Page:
toys for our roots
Do you remember the toys that we and our parents used to play with? Most of our dolls were made of fabric, wool and natural cotton and rest of the toys were steel crockery including plates and spoons, wooden mortar and pestle, chakla belan and charpai. Where are these toys now?
Around 90% of toys in Pakistan worth Rs. 500-600 million get imported from China alone every year. These toys are in the shape of fictional characters that are foreign to most of the children in Pakistan. The loud sounds and illuminating toys catch their attention immediately but what does usually happens with such toys after few days? The broken plastics toys take millions of years to degrade naturally and thus end up in landfills or oceans where they harm the soil and marine life. Moreover, these toys also include those made from low-grade plastic and recycled plastic and are painted with paints containing heavy metals. As children are highly sensitive to exposure to toxic substances, lead for example has reported to have caused damage to physical growth, impaired learning and adverse behavior among children in Pakistan. Moreover, electronic toys that light up, talk or play music might slow language development in toddlers.
Of course market provides what the customer demands…or is it the other way round? It is difficult to point finger at anyone because we live in a very complex world. However, one thing we are all sure about is that experiences of our children are developing them as beings that are away from their nature and cultural roots. Studies have shown that when provided with fewer, natural and open ended toys in the environment, toddlers engage in longer periods of play with a single toy, allowing better focus to explore and play more creatively. ,  Secondly, the visual and sensory experience given by plastic toys is quite different from the toys made from natural materials. Natural materials give a sense of comfort and reduce stress. Such critical experiences in childhood leave a long lasting impression on the physical and mental health of a human being. We believe that the imitation and curious nature of children can perfectly be channelized through Waldorf toys that provide best social and natural environment to children in the form of toys.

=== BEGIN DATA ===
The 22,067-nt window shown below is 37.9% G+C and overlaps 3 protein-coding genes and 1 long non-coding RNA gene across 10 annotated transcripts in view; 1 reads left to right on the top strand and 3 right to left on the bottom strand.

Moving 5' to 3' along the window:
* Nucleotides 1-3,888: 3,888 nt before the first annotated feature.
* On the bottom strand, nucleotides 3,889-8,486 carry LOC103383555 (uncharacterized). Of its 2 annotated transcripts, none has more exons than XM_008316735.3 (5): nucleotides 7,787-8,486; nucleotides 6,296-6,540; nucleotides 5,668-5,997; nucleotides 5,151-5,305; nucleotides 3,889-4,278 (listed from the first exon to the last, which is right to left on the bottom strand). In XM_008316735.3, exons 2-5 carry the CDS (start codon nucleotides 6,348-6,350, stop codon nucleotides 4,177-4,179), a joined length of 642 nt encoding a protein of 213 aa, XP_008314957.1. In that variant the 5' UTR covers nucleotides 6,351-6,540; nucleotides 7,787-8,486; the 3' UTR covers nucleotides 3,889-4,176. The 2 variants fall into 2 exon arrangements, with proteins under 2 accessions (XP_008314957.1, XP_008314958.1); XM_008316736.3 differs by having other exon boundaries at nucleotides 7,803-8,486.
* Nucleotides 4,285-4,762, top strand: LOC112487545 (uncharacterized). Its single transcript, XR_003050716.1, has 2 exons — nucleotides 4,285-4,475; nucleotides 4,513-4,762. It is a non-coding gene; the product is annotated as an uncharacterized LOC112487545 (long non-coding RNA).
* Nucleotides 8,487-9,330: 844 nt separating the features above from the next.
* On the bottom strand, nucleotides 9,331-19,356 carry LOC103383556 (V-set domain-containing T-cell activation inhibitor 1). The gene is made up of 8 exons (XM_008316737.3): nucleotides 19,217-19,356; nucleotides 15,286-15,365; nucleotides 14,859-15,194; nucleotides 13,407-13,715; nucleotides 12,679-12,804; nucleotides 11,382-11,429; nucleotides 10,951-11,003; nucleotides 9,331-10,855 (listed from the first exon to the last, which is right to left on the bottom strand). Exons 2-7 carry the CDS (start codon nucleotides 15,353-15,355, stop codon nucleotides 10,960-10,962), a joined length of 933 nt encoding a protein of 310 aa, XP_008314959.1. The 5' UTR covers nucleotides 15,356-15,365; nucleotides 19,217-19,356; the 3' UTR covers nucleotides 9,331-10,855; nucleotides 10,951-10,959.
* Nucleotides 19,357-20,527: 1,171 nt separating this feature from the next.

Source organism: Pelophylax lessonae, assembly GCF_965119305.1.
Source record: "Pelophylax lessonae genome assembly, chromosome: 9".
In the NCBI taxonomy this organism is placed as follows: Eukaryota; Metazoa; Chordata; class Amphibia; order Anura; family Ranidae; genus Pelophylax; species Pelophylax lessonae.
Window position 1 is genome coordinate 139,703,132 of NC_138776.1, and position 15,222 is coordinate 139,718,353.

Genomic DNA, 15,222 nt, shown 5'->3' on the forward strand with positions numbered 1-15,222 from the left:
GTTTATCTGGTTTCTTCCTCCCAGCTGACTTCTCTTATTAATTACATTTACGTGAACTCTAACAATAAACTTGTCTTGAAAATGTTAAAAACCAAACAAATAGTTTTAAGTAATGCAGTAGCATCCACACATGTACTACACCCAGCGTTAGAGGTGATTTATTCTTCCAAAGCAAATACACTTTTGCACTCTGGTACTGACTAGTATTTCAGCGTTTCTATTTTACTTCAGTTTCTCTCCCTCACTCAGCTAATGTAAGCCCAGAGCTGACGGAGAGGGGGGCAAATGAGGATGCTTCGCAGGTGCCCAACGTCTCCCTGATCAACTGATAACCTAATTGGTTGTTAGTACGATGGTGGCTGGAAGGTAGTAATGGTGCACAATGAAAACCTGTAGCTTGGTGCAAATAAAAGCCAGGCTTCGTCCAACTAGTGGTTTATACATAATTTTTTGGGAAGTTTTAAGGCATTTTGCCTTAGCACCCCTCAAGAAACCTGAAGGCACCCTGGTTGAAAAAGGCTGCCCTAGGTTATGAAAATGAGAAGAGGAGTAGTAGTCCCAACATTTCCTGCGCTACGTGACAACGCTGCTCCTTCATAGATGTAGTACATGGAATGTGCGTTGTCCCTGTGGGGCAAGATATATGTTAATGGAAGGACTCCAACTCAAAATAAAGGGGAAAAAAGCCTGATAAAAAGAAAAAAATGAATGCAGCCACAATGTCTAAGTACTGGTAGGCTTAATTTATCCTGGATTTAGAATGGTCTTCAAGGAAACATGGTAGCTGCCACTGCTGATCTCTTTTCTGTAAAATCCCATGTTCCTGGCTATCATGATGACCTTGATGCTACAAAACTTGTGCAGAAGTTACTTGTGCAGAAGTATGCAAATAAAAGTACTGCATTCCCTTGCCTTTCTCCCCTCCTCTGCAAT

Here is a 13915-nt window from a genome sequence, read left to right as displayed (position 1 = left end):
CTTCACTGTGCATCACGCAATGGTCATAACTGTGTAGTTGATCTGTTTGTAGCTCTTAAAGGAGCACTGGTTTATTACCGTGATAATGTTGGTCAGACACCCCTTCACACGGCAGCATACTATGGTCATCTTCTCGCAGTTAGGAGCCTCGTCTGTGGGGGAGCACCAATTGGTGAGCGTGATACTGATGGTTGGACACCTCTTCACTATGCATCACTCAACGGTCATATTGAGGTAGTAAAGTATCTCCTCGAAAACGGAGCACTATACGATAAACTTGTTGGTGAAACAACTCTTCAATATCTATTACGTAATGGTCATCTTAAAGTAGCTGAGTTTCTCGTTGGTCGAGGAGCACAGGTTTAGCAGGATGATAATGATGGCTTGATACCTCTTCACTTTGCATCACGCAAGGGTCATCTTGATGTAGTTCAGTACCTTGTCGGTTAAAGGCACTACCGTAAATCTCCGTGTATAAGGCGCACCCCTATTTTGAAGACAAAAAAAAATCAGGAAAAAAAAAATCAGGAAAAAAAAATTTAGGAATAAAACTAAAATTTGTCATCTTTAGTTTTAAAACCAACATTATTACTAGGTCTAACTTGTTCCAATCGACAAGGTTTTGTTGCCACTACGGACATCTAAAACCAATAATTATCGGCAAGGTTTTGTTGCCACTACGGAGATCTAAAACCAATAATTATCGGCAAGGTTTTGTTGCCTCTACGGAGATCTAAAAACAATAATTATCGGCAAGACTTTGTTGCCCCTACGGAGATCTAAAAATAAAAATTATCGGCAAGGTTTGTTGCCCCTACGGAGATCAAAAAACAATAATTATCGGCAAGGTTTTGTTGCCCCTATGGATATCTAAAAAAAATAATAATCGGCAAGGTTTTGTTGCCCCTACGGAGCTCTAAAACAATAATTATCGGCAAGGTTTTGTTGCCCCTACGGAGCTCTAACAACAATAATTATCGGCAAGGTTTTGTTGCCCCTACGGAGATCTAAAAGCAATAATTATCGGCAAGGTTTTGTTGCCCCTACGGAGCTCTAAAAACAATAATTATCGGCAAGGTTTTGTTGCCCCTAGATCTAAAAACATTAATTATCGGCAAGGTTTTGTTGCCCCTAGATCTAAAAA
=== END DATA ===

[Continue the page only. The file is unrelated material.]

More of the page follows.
Rahman A, Maqbool E, Zuberi HS. (2002). Lead-associated deficits in stature, mental ability and behaviour in children in Karachi. Ann Trop Paediatr. 22:301–11.
 Dallas, M. E. (2015). Why chatty, flashy toys may not be best for babies. Retrieved September 25, 2018, from CBS News: https://www.cbsnews.com/news/why-chatty-flashy-toys-may-not-be-best-for-babies/
 Knapton, S. (2017). Too many toys are bad for children, study suggests. Retrieved September 25, 2018, from The Telegraph: https://www.telegraph.co.uk/science/2017/12/05/many-toys-bad-children-study-suggests/
 Feeney, S., & Moravcik, E. (1987). in Young Children. Young children.
 Elkind, D. (2005) The Changing Wold of Toys and Toys Play http://teachers.olatheschools.com/jwilcoxsonhlc/files/2008/09/Changing-World-of-Toys.pdf